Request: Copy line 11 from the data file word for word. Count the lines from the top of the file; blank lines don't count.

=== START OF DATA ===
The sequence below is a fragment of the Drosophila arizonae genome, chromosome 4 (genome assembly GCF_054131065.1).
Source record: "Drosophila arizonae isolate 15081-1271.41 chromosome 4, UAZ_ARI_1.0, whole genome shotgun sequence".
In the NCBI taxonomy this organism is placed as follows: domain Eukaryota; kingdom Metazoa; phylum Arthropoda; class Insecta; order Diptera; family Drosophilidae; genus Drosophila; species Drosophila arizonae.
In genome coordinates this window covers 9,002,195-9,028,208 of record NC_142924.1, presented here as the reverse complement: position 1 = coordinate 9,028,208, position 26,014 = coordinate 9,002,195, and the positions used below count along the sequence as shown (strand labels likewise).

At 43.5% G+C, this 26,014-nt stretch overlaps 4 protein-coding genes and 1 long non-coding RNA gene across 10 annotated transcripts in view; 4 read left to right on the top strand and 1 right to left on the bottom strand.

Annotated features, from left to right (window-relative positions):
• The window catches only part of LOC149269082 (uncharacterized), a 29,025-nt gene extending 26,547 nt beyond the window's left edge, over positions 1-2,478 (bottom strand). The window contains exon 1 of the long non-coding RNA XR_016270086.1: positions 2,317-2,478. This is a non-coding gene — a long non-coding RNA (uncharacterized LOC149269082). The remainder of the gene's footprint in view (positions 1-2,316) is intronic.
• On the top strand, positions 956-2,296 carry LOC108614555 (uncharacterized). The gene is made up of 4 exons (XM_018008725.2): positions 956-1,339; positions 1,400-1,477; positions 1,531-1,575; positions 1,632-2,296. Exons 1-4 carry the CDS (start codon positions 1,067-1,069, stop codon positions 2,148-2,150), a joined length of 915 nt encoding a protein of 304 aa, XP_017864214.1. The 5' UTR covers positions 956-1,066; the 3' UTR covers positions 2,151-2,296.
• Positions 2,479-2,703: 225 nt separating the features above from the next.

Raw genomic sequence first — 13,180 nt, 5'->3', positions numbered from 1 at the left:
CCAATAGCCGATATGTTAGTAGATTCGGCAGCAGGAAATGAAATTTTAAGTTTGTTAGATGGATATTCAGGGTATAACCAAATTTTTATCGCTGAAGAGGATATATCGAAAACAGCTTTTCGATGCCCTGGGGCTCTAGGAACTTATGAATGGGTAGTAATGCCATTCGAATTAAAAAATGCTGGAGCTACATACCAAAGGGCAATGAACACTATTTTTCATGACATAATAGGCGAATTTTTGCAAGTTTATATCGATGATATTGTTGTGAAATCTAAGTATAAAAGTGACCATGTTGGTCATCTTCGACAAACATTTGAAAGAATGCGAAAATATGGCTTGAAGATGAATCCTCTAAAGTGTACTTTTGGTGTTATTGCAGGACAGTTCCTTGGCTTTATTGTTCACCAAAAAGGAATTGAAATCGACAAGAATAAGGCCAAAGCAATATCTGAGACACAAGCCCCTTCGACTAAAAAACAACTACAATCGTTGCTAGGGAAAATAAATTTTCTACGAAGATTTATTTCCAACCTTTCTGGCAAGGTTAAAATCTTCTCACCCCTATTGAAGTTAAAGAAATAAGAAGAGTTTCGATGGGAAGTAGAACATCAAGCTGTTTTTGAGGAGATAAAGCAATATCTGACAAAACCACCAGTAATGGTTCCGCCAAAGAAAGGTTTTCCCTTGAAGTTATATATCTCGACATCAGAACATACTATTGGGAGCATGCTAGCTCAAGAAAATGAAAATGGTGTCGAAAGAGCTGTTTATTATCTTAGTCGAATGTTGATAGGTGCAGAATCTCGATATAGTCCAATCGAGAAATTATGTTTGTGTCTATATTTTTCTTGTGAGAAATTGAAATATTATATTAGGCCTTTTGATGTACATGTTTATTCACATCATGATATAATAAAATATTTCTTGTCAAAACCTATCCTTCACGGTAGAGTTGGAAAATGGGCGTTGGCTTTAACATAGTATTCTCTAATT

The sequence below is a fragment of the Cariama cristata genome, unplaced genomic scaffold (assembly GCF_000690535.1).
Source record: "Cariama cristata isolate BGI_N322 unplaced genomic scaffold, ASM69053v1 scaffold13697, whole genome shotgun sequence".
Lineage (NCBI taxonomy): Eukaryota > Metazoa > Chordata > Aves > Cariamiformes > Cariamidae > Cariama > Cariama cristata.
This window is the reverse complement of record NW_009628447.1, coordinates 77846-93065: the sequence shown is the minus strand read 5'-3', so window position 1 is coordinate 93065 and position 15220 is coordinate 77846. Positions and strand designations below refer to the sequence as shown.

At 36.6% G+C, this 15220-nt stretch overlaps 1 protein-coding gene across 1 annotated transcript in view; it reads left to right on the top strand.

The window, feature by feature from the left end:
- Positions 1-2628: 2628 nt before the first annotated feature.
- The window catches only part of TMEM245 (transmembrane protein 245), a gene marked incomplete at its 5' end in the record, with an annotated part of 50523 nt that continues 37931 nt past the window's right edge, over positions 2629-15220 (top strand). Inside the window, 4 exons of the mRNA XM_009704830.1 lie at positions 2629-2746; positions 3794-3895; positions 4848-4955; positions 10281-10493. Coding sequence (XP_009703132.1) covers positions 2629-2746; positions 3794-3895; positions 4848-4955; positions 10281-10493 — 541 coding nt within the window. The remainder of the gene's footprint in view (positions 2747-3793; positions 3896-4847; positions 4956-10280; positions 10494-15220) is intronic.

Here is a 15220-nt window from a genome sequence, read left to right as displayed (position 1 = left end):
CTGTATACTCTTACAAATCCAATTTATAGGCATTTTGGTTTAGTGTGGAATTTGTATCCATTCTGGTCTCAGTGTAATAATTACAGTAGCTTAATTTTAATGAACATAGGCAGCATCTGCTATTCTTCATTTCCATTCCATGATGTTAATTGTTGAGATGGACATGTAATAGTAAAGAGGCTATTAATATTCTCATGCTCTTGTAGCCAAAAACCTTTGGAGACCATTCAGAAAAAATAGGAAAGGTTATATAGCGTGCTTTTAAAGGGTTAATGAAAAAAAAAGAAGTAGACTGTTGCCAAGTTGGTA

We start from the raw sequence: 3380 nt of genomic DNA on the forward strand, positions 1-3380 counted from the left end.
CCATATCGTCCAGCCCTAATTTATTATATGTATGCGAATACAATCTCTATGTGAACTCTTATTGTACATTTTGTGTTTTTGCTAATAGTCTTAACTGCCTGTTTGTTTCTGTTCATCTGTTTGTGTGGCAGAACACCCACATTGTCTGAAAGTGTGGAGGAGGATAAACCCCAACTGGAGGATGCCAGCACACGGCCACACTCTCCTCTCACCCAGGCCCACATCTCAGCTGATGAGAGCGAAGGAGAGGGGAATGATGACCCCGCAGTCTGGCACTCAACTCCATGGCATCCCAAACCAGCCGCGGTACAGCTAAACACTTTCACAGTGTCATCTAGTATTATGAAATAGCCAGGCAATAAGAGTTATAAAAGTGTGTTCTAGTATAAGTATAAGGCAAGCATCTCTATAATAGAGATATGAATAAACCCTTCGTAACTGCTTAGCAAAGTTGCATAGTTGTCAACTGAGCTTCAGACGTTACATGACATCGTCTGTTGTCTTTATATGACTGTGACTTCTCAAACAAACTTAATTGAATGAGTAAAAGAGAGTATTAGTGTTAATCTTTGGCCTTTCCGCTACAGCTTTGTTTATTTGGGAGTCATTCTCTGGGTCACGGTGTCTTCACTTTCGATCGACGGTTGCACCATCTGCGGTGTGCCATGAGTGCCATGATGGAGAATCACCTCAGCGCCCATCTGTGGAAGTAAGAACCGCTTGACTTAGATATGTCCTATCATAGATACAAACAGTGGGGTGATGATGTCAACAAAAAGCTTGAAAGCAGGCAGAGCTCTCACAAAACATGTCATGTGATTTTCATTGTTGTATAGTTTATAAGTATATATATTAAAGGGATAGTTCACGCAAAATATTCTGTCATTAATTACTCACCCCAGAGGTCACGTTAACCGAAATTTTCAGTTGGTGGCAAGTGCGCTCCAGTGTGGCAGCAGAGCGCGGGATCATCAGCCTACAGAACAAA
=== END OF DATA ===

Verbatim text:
CCAATAGCCGATATGTTAGTAGATTCGGCAGCAGGAAATGAAATTTTAAGTTTGTTAGATGGATATTCAGGGTATAACCAAATTTTTATCGCTGAAGAGGATATATCGAAAACAGCTTTTCGATGCCCTGGGGCTCTAGGAACTTATGAATGGGTAGTAATGCCATTCGAATTAAAAAATGCTGGAGCTACATACCAAAGGGCAATGAACACTATTTTTCATGACATAATAGGCGAATTTTTGCAAGTTTATATCGATGATATTGTTGTGAAATCTAAGTATAAAAGTGACCATGTTGGTCATCTTCGACAAACATTTGAAAGAATGCGAAAATATGGCTTGAAGATGAATCCTCTAAAGTGTACTTTTGGTGTTATTGCAGGACAGTTCCTTGGCTTTATTGTTCACCAAAAAGGAATTGAAATCGACAAGAATAAGGCCAAAGCAATATCTGAGACACAAGCCCCTTCGACTAAAAAACAACTACAATCGTTGCTAGGGAAAATAAATTTTCTACGAAGATTTATTTCCAACCTTTCTGGCAAGGTTAAAATCTTCTCACCCCTATTGAAGTTAAAGAAATAAGAAGAGTTTCGATGGGAAGTAGAACATCAAGCTGTTTTTGAGGAGATAAAGCAATATCTGACAAAACCACCAGTAATGGTTCCGCCAAAGAAAGGTTTTCCCTTGAAGTTATATATCTCGACATCAGAACATACTATTGGGAGCATGCTAGCTCAAGAAAATGAAAATGGTGTCGAAAGAGCTGTTTATTATCTTAGTCGAATGTTGATAGGTGCAGAATCTCGATATAGTCCAATCGAGAAATTATGTTTGTGTCTATATTTTTCTTGTGAGAAATTGAAATATTATATTAGGCCTTTTGATGTACATGTTTATTCACATCATGATATAATAAAATATTTCTTGTCAAAACCTATCCTTCACGGTAGAGTTGGAAAATGGGCGTTGGCTTTAACATAGTATTCTCTAATT